The Fantasy-Hive does BristolCon 2023: Convention Report
As the nights drew in and October drew to a close, the clans gathered once more for the Annual BristolCon Sci-fi and fantasy convention. The committee, led by Meg and Bav, had put together a fascinating programme of events. The intriguing discussion panels and tempting demonstrations balanced the lure of BarCon and the opportunity it offered to catch up in real life with so many people known only through the fast fracturing milieu of social media platforms. (Indeed there may come a time when the perils of navigating the fractious menagerie of X, Bluesky, Threads, Instagram, Facebook, Mastodon, Tribel, becomes so arduous that face-to-face meetups regain their pre-eminence.)
Beth: You forgot Discord Theo!
Theo: lol – there is that!!
While BristolCon has settled into a slightly more stable calendar slot than the endlessly migrating Christian festival of Easter has, this year did mark a minor deviation from the established Halloween weekend. Staging BristolCon a week earlier did mean that some family orientated delegates (eg Sammy H K Smith and our own Beth) were able to attend without compromising their commitment to trick or treating adventures and parties with various rugrats.
This meant we could add another partial Hive team photo to our collection, with Hive Queen Bee Beth taking a group selfie with me and Julia, to add to the partial team photo of me, Lucy and Jonathan from CRSF 2022. (We will have to descend on Nils for a group photo next year!)
BristolCon attendance builds and fades like a bell curve, which – for the non-statistically minded – means some of us arrived as early as Thursday (or earlier) for a convention that wouldn’t start until Saturday morning.
That allowed for small group meals out – a table of seven enjoying the excellent Mediterranean cuisine of The Sousta – just around the corner from the Hilton Doubletree convention hotel. The Friday morning walk to the iconic Clifton Suspension Bridge turned into a whole day exploration of Bristol’s magnificent sights – including the terribly misnamed Giant’s Cave , the Victorian magic of the Camera Obscura and the vertiginous views from Cabot Tower .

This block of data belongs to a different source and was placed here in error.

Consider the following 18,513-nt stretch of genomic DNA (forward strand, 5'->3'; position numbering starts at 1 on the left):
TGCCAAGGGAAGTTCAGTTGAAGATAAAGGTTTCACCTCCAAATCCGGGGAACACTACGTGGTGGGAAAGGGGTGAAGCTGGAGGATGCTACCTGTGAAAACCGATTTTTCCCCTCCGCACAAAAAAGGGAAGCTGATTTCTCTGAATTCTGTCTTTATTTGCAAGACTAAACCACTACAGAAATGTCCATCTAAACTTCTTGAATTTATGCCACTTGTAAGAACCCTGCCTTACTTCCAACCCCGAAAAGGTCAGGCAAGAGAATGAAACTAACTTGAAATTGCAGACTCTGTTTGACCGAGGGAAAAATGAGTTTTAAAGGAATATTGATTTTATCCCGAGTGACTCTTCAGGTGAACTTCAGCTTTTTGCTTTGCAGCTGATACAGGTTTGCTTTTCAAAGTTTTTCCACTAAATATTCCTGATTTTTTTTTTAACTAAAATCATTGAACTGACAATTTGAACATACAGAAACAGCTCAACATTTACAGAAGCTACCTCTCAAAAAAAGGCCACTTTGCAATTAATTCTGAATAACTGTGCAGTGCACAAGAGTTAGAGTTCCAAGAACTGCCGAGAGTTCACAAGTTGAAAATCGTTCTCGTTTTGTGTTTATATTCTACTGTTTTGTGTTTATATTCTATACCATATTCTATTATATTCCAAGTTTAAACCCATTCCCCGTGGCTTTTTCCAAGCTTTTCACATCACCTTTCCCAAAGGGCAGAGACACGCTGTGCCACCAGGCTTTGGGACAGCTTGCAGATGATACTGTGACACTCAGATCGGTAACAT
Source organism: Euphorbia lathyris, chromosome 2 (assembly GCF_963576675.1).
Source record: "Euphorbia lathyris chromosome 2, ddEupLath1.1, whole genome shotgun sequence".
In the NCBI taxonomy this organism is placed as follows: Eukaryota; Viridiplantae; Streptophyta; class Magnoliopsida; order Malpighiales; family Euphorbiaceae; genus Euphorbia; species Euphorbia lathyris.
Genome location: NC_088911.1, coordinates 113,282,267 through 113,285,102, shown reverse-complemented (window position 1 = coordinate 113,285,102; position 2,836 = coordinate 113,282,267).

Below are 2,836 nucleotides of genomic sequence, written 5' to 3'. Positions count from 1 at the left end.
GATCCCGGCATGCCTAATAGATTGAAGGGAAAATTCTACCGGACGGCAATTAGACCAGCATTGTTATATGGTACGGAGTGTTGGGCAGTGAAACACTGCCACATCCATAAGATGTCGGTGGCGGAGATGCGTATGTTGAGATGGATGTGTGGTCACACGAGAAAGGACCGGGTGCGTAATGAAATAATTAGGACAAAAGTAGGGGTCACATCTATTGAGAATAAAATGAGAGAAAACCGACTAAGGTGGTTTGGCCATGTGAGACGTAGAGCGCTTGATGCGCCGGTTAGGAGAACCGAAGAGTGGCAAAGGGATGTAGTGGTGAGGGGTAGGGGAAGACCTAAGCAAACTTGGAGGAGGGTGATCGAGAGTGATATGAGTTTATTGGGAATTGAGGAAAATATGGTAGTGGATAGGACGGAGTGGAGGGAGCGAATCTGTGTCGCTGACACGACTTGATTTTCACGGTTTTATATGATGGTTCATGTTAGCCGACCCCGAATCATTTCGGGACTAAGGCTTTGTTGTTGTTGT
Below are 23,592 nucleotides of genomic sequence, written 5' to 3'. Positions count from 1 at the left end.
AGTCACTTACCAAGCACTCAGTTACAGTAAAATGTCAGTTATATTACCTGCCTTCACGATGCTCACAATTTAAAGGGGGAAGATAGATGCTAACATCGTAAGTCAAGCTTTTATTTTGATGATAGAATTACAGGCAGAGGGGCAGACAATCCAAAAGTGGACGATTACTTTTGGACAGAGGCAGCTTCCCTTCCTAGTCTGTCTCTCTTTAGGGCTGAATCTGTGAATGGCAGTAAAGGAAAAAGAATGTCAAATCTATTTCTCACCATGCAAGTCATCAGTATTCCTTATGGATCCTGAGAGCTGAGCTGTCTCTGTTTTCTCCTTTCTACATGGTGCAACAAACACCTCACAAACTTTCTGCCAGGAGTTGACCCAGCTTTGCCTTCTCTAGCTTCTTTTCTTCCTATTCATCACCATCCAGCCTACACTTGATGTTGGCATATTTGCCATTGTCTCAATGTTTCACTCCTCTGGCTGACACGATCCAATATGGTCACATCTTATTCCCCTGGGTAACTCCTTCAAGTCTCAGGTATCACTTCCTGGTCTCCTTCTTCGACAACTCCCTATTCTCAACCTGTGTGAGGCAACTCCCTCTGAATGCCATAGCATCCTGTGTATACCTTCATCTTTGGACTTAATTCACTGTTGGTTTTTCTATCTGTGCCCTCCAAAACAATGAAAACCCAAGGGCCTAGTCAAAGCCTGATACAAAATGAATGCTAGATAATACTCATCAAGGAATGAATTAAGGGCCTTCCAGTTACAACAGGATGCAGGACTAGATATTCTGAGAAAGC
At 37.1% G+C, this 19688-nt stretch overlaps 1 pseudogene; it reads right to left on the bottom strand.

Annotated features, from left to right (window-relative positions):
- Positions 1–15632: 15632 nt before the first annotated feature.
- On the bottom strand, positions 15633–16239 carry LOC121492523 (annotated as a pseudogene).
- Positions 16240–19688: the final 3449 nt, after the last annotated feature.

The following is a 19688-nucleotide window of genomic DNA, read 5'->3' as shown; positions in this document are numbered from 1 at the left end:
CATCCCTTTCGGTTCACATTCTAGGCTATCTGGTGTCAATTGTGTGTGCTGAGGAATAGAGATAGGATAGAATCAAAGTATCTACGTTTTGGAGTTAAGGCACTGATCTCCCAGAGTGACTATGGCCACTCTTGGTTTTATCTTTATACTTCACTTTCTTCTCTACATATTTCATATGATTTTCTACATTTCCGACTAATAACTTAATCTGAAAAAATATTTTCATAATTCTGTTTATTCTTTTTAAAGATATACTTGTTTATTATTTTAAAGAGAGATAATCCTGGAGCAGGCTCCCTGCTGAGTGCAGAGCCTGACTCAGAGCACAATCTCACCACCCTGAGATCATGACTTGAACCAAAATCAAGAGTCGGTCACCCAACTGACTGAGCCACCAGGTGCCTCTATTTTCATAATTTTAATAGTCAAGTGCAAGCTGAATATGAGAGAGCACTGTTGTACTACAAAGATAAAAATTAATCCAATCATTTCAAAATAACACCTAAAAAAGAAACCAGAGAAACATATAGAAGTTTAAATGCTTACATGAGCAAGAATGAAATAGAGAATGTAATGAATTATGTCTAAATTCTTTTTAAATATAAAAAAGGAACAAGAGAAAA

The explorers returned to a much more crowded bar and preparations for the larger scale meal out at The Spitfire brilliantly organised by Jon Burbidge.
In a convivial meal there was a chance to meet and chat with Mark Lawrence and a number of SPFBO contenders and including Agnes Mezaros (aka Mitriel Faywood), Jacob Sannox, Norbert Zsivicz and finalist Wend Raven who had flown in especially from America with her sister – making them the furthest travelled delegates of 2023.
Back at the hotel registration had opened early so we could collect our name badges, printed programmes and even a lovely BristolCon souvenir – a 3D printed model of Speedbird the BristolCon mascot aka Concord re-imagined as a spaceship.
The bar stayed open until late with some delegates enjoying it so well that it was lucky their panels and workshops had been scheduled for late on Saturday afternoon.
Saturday dawned with just enough time for those staying at the hotel to squeeze in a convivial breakfast before the convention’s opening ceremony with the two guests of honour Ida Keogh and GR (Geoff) Matthews in attendance.
With two rooms offering panels and two more offering workshops, along with the pull of the very sociable BarCon, it was impossible to see everything, so what follows is a sample of the BristolCon experience, rather than an exhaustive review.